I’ll pause for a moment and allow some reflection time for everyone who scolded me for smelling a rat in the Gov. Mark Sanford case.
“Why pay attention to this?” said the finger-waggers.
“This is just media-driven,” chimed the chorus.
“There’s a perfectly good explanation,” insisted many. “We just haven’t heard it yet.”
No matter how many times I told people that if there were a satisfying clarification that we would have heard it immediately, the drumbeat was relentless. People sick of attacks from the left gave in to the unfortunate temptation to engage in denial in the face of a valid controversy.
We heard the explanation Wednesday afternoon, and it wasn’t perfectly good. It was sickeningly awful.
Delving into details that reeked of adolescent excuse-making — His mistress was once a “dear, dear friend.” It started out “innocently” — the man who might have been the 45th president of the United States shared a disjointed, awkward statement and then foolishly chose to take questions!
At many levels, I suppose I should be thankful that a guy who I might have favored for the GOP nomination has done us all the favor of revealing that he is a complete idiot. The most profound evidence of his stunning stupidity is his willingness to sacrifice his family and maybe even the presidency for a few rounds of Argentinean lust.
What in God’s name was this man thinking? Actually, nothing in God’s name, to be sure. Or God’s law.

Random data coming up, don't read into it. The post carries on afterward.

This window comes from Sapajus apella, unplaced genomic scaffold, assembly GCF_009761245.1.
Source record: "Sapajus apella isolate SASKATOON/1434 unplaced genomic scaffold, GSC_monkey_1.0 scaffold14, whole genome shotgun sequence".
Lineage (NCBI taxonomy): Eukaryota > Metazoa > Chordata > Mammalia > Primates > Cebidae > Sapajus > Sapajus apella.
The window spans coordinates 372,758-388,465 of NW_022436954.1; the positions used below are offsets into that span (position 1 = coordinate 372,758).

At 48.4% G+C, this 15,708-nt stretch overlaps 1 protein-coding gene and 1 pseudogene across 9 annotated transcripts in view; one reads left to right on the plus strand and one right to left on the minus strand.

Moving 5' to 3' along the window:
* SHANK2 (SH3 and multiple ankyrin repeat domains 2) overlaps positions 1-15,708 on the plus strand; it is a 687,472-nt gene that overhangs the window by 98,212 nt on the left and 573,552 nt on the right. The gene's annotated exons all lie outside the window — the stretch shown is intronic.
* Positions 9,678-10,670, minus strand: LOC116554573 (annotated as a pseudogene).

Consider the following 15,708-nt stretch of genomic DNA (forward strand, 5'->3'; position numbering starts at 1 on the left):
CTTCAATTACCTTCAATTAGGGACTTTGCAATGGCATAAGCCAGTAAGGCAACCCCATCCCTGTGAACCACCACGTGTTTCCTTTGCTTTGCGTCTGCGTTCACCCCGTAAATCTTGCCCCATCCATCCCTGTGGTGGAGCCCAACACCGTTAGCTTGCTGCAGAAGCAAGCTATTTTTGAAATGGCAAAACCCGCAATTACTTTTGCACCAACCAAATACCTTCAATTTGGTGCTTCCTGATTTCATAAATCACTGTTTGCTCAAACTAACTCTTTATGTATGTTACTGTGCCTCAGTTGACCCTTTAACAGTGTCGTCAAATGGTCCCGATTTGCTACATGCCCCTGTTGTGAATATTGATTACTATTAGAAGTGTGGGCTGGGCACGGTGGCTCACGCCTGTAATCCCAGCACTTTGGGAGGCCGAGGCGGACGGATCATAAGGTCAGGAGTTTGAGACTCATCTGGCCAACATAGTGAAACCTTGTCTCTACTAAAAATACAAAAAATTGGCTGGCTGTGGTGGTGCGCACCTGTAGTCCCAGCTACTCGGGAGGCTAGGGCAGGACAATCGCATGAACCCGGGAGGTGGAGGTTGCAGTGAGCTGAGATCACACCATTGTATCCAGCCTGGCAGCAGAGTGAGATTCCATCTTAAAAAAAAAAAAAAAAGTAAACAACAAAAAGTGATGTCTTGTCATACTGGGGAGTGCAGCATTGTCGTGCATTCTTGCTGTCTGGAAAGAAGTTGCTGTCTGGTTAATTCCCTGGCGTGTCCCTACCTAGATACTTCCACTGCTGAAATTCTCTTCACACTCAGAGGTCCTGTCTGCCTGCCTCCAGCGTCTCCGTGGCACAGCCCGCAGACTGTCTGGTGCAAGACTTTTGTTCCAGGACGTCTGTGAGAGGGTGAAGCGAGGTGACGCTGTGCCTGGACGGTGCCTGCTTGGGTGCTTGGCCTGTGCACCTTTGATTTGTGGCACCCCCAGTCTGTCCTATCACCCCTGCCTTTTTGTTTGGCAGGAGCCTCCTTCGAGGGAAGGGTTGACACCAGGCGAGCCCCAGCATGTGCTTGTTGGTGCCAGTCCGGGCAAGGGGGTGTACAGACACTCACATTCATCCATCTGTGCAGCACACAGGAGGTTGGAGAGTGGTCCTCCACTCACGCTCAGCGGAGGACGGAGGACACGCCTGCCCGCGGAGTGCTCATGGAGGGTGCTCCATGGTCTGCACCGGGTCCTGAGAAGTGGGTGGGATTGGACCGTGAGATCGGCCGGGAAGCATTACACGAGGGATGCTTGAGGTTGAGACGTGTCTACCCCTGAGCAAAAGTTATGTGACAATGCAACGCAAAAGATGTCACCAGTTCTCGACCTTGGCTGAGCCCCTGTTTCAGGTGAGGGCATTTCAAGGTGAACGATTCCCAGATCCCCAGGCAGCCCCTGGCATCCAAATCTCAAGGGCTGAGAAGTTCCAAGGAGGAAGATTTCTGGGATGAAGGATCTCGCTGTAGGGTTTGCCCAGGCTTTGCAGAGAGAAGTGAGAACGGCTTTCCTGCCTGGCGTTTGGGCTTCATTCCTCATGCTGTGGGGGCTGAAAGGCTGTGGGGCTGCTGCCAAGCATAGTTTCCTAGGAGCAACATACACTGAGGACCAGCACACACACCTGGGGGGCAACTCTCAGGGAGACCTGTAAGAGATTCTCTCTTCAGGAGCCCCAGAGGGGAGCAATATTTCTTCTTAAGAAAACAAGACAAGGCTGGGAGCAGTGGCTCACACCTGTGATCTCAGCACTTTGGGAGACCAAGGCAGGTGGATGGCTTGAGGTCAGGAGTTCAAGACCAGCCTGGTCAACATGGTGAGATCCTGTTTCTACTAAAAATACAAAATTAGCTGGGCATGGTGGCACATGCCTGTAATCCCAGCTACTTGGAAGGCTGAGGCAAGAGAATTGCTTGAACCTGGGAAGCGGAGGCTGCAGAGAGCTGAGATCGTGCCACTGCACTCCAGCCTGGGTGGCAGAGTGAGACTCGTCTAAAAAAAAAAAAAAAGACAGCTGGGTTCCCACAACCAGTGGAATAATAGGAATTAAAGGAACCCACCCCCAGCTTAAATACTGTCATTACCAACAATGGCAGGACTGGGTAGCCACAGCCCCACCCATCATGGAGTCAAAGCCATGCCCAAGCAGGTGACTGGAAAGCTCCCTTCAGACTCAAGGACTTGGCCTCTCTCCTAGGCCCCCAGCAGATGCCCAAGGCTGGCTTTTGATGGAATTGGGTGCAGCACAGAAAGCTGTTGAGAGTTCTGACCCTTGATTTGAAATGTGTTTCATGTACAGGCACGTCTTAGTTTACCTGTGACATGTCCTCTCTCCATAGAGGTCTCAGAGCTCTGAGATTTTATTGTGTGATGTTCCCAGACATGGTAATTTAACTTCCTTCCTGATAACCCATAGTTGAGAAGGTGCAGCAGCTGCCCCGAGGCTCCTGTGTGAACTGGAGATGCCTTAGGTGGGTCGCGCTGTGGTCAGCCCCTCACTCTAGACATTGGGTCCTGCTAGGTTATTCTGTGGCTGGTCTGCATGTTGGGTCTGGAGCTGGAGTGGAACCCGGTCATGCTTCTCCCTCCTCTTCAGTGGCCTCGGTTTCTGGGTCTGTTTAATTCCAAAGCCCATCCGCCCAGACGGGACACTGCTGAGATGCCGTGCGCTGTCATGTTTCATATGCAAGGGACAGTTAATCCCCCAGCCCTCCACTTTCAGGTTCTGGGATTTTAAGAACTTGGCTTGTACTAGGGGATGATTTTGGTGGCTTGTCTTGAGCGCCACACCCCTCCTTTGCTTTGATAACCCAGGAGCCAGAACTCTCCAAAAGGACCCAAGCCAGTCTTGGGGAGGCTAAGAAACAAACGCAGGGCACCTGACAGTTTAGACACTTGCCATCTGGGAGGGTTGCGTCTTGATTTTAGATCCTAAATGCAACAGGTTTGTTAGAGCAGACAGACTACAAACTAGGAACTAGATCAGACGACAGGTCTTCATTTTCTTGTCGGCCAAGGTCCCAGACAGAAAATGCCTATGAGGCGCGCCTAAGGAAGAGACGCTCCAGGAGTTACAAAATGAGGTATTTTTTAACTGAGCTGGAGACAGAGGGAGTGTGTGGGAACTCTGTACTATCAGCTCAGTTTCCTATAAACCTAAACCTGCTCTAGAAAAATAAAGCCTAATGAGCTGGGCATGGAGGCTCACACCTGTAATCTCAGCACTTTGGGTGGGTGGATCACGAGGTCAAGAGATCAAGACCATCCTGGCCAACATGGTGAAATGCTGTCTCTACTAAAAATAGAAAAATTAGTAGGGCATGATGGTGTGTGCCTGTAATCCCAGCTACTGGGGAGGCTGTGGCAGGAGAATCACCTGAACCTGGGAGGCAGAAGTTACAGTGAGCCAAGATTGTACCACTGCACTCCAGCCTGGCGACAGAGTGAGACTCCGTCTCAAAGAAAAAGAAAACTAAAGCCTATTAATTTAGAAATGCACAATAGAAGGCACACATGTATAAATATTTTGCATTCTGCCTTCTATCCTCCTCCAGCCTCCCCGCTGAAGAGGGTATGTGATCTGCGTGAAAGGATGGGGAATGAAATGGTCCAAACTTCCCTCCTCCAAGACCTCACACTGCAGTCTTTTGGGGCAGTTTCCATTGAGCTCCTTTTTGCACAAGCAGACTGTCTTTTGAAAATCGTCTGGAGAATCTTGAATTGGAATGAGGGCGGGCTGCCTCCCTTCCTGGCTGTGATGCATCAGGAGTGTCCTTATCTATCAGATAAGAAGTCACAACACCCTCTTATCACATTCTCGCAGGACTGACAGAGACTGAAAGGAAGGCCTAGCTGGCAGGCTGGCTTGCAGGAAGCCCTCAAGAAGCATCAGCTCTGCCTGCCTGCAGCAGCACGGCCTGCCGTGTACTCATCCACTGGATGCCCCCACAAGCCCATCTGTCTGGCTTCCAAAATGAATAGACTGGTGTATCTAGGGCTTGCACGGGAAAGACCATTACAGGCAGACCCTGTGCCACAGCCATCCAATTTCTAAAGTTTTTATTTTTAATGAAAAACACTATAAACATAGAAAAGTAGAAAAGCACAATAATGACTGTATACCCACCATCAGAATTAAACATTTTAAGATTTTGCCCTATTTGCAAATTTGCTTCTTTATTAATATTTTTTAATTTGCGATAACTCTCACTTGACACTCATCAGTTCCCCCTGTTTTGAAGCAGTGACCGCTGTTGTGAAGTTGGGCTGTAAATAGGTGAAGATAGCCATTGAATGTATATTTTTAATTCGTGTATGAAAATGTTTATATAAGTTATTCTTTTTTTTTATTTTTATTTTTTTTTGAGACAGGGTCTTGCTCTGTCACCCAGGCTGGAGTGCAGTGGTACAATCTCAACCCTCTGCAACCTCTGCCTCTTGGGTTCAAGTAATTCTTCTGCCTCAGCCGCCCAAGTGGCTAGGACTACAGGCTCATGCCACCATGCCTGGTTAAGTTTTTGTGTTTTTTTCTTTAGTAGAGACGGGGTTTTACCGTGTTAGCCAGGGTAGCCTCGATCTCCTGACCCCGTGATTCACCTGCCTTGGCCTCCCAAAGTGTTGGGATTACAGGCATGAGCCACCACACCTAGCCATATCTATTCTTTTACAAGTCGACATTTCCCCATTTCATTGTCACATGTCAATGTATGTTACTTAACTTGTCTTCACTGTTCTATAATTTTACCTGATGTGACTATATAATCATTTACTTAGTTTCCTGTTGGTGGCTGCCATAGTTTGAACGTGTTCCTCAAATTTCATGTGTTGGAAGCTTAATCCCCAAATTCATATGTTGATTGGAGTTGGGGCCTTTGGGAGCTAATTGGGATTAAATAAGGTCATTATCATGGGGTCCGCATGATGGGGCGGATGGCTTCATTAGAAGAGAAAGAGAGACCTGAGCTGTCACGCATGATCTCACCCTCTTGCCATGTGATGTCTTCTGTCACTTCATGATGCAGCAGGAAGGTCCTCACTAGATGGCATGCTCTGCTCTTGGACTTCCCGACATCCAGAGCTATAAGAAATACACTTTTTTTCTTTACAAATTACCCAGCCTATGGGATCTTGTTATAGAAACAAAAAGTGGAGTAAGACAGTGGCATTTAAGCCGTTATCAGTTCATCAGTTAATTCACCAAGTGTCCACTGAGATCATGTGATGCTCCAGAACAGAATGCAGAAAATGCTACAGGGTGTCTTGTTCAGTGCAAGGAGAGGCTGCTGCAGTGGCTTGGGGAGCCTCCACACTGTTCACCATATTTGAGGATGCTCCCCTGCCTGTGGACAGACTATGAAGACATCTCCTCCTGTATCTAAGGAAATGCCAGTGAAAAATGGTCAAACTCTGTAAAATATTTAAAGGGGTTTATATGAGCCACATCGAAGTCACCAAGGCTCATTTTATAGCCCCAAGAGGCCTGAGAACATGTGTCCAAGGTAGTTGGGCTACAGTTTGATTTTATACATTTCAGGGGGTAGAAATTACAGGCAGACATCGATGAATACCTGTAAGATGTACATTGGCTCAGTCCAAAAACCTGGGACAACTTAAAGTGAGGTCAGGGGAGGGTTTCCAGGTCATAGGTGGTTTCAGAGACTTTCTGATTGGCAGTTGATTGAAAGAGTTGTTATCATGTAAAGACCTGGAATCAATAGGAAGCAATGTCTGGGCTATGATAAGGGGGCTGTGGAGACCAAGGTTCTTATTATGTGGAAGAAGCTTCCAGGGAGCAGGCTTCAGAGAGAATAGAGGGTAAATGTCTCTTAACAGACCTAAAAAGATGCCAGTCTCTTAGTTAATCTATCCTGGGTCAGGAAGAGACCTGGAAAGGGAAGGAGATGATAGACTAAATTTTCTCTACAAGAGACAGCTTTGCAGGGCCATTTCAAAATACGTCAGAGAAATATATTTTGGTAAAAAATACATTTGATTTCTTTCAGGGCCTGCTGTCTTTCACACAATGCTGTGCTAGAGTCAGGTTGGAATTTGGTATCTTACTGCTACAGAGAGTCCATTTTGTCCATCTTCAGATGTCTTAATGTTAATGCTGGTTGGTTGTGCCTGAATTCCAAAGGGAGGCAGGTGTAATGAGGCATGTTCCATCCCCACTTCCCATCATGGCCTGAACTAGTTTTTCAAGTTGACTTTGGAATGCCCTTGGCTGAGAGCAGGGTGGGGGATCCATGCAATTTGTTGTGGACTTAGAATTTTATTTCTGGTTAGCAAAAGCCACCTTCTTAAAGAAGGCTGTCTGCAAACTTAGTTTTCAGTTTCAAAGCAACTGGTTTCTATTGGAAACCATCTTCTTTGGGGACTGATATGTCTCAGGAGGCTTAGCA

Much will be made of another transgression by a family values Republican. It is fine to invoke the added irony of such immoral behavior by a member of the party that embraces high standards in that regard, but there will be gleeful attempts to suggest that the occasional Mark Sanfords and John Ensigns and Mark Foleys mean that Republicans do not in fact have a right to hold those standards and recommend them for others.
That is patently absurd.
Sanford himself surely does not need to be delivering any fidelity lectures any time soon, but his failings in no way preclude a continuing emphasis on moral behavior by other conservatives.
Liberals will issue that criticism because they know moral laxitude is one reason why the “L” word has become such an epithet that they have to call themselves “progressives.”
Sanford should step down immediately as South Carolina governor. Some voters may want him to go; others may want him to stay. That does not matter. His prime obligation now is to the family he has severely injured. Healing does not happen best when the offender is a busy elected official, and it surely doesn’t happen best under the glare of TV lights.
He will be dogged by reporters for a while even if he resigns, but that will wane quickly. Every day he remains in office will now be a wound-opening nightmare for his wife and sons, who deserve better. Of course, they also deserve better than a globe-trotting skank for a husband and father. But that is the reality of this moment.
Can that change? Sure. Mark Sanford may be able to reassemble the family he has shattered, earning the forgiveness of his wife and kids. That is my prayer for them.
There will be no second chance for him to become a presidential hopeful. He must now focus on a second chance to reestablish an even more lofty goal: the right to once again be considered a good man.
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